Nokia, however, accepting the power of xenon flash being short burst lighting source in the same document is mentioning that their new generation LED flash although is not as short as xenon flash but is enough better than conventional LED flashes to provide sharper picture of moving subjects.

Nokia’s Imaging Algorithms and the part of Microsoft in PureView

At the time of launch, where Nokia was explaining most of the bits about the new Nokia Lumia 920 and the “PureView” technology it’s built with, Joe Belfiore a key executive in Windows Phone design team from Microsoft gave the demo of a new imaging framework and apps introduced in Windows Phone 8 that work in very unique and distinctive way with Nokia Lumia 920’s camera capabilities. Nokia’s proprietary image processing algorithms are integrated into the Windows Phone 8 imaging framework. Nokia’s whitepaper also has disclosed the “denoise algorithm” for reducing visual noise.

Windows Phone 8 introduces a new imaging framework which allows the heavy integration of Nokia’s wide range of image processing algorithms including autofocus, auto exposure and auto white balance, to name just a few. But these don’t even scratch the surface of what’s new in Windows Phone 8 from Nokia.

One of the most important new algorithms is our new denoise algorithm for reducing visual noise, which helps to further improve low light performance while keeping the image very natural.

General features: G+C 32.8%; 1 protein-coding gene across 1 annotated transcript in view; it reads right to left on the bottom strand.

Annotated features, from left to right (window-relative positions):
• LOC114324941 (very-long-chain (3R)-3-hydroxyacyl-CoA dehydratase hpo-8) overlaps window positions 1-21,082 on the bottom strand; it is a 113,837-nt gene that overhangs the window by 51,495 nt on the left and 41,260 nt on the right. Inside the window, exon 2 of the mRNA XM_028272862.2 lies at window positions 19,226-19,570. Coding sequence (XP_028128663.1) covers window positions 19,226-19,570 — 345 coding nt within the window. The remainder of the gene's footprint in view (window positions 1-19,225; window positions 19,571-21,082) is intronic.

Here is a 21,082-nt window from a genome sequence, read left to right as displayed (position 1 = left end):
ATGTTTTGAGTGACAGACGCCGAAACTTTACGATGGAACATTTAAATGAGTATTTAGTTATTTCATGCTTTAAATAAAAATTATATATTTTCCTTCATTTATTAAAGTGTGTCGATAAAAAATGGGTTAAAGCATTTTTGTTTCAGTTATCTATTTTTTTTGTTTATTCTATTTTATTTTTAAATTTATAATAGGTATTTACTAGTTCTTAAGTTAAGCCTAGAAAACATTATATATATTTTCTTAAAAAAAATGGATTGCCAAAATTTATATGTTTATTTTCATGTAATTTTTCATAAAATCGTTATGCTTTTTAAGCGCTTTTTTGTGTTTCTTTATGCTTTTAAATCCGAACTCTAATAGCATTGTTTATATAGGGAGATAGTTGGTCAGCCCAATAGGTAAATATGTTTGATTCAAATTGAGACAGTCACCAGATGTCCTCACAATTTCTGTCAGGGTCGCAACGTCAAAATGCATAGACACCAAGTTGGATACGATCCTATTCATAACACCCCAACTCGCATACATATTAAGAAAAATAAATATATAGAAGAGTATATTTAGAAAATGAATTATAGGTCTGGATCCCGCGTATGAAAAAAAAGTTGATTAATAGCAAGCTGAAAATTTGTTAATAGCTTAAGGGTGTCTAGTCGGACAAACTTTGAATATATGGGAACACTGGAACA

Lens and Sensor Specifications

  • Sensor: 8.7Mpix BSI – 1/3″ type sensor – pixel size 1.4µm (1.4 microns)
  • Carl Zeiss Optics with Barrel Shift Type Optical Image Stabiliser
  • Stabiliser Performance up to 3EV (8x longer shutter speeds)
  • Focal Length is 3.73mm
  • 35mm equivalent focal length is 26mm at 16:9 and 28mm at 4:3 modes.
  • Aperture f/number: f/2.0
  • Focus Range: 8cm to Infinity
  • Construction: 5 elements, 1 group, All lens surfaces are aspherical.

What to expect from this phase of PureView?

I already have said in many of my tweets (@khurramar) as well as have mentioned in various posts that what people had been anticipated to have that “PureView” in Windows Phone devices or Lumia devices from Nokia can never (or at least till today) be like the one they have seen in Symbian powered Nokia 808 PureView. There were many reasons for that but the major one was the accommodation of optical elements. It’s human nature that they want everything at everywhere. We need that impressive 41 megapixels camera with all those awesome features of “PureView” but we don’t want the bulkier device. We like what the device does, but we don’t like the operating system in it who actually does that.

It’s a really appreciable job Nokia has done to fulfill consumer’s demand no matter at what extent but they did it the other way if not evenly with previous “PureView”. In fact introducing the optical image stabilisation first time ever in a smartphone is a big achievement that even was not present in the previous “PureView” smartphone. As per the specifications detail above and the video sample the OIS seems to perform well in Nokia Lumia 920.

With all that, This smartphone couldn’t make that big impression to me which 41 megapixels 808 PureView did at the first time, however I am evenly anticipated to try the new “PureView” capability in Windows Phone 8 powered Nokia Lumia 920.

What do you think of all that Nokia has tried to explain? Do give your comments below and show the interest if you have.

[source PureView, Whitepape [PDF] ]